Exchange Zone - With Luke Hadden
Luke Hadden

April 4, 2012

Junior javelin thrower Luke Hadden joined the Vols this season, transferring to UT from Wake Forest to study forestry. The former ACC standout is adjusting quite nicely to competing in the tall timber of the SEC.

Hadden, whose dad threw at Ohio State, has been interested in throwing since fourth grade, when he discovered some of his dad's old javelins. He will compete for UT at two home meets over the next two weekends, at the Tennessee Challenge and Sea Ray Relays. He enters this weekend with a season-best mark of 201 feet, eight inches.

When did you know you wanted to compete in track and field?
"My dad threw in college, and he had these old javelins and old pictures. After I got hit in the face with a baseball about three times playing little league, I decided it was time to switch and do something different. I switched around fourth grade."

When did you start training to throw, and when did you begin strength training for it?
"I've been really serious about it for a while. I did the summer meets. I would say I got really serious about it in seventh grade."

How do you learn to throw javelin?
"Like I said, my dad threw in college at Ohio State. He was my coach from the starting point until I came to college."

Have you ever played any other sports?
"I played football in high school. I played basketball for a few years. I did indoor track and Nordic skiing."

You got a PR in your first meet of the season. Do you think that sets the tone for your season?
"Honestly, I was really happy to PR. It was the first time since my first throw of my freshman year (at Wake Forest). It wasn't quite what I was shooting for, but I'll take a small step over nothing."

You chose to leave Wake Forest to come compete at Tennessee. What caused you to come here?
"It was mostly the academic side of things. I was a biology major, and I want to do land management and forestry. UT has one of the best programs for that in the country."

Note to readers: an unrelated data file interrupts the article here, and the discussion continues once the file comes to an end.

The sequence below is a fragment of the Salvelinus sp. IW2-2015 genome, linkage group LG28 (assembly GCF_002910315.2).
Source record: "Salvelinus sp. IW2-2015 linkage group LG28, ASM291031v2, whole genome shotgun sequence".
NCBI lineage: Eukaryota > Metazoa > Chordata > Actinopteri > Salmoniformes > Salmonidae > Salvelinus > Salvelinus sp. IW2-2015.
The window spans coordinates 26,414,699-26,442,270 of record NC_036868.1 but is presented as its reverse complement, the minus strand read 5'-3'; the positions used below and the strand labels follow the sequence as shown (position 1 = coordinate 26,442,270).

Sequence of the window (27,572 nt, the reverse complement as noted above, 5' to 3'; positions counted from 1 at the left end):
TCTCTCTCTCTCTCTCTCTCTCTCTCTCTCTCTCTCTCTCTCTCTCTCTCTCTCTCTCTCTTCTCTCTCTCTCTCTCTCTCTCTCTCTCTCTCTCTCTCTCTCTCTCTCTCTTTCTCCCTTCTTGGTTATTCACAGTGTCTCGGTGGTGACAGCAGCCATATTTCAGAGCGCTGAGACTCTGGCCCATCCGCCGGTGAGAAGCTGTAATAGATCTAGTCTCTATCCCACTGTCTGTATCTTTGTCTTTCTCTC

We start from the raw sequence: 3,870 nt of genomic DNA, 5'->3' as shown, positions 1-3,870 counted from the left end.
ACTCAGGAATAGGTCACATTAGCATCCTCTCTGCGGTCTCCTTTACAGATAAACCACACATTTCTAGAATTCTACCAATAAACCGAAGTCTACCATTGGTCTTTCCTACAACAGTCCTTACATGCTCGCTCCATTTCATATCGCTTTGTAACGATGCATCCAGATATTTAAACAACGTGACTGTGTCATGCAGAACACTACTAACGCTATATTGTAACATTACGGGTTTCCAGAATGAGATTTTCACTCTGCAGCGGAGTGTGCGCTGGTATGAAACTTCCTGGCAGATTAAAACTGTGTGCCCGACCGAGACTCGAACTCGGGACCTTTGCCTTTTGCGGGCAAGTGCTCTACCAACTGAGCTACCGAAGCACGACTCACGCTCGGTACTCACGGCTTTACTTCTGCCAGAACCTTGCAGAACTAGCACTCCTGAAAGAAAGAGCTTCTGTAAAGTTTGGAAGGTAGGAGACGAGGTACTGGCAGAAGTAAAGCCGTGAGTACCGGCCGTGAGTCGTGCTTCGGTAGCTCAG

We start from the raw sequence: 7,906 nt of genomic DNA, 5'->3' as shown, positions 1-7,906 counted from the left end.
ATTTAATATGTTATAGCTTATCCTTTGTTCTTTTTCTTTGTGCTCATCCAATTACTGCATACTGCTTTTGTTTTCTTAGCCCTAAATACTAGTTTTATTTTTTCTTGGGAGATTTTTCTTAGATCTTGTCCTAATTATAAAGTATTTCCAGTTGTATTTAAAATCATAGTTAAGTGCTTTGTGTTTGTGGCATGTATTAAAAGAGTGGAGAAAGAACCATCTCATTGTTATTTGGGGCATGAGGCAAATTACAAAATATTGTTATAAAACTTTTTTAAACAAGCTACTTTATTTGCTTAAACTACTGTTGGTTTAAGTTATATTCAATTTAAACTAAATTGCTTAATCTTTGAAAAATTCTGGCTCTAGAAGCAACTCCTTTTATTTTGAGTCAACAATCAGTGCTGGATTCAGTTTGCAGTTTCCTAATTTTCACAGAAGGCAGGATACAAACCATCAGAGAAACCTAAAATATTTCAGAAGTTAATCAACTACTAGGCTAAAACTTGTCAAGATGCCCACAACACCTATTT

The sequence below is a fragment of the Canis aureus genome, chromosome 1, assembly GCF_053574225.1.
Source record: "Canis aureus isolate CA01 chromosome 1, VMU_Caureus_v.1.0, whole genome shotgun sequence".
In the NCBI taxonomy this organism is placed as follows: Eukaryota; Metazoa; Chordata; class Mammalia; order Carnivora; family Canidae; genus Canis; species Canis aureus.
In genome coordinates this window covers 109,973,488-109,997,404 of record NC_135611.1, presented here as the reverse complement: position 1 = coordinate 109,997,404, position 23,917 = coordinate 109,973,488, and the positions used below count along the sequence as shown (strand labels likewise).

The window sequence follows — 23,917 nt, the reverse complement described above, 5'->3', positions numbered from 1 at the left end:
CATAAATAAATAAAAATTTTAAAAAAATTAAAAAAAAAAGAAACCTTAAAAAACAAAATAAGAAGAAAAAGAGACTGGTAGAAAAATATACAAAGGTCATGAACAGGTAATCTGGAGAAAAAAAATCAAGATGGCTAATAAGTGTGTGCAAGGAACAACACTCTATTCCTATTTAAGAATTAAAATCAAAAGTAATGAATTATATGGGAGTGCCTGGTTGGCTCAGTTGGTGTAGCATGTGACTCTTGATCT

Is there a difference between ACC and SEC competition?
"SEC is a whole other level. The past two years, I finished fifth and sixth in the ACC. This year, I'm sitting tenth, with a possibility I may not make finals if I don't keep progressing. It's a huge step up, and hopefully I can take that challenge."

Vermont is obviously very different from Tennessee. What is the biggest difference you've noticed between home and Knoxville?
"Honestly, whenever people ask me why I came down here, it was very much like home. Obviously, there are a few more people here. My hometown has 900 people in it and no stop light. That's the biggest change. I also have to get used to y'all and eating grits every day. It's like home when you get outside of Knoxville. I've done some exploring and hiking in the Smokies. Coming to these little towns and experiencing the hospitality does remind me of home. Anyone would give you the shirt of their back in a heartbeat, here and at home."

Do you have any pre-throw or pre-meet superstitions or rituals?
"I usually go out to the 60-meter mark, which has been a big barrier for me for a while. I usually pull up a little grass, roll it up, and put it in my trainers."

Do you get nervous before you throw?
"For big meets, I do. I think nervousness is a big part of competing. It lets you know why you're here and why you're excited to be throwing. I do get nervous, but not to the extent that I used to."

What do you think about during a throw?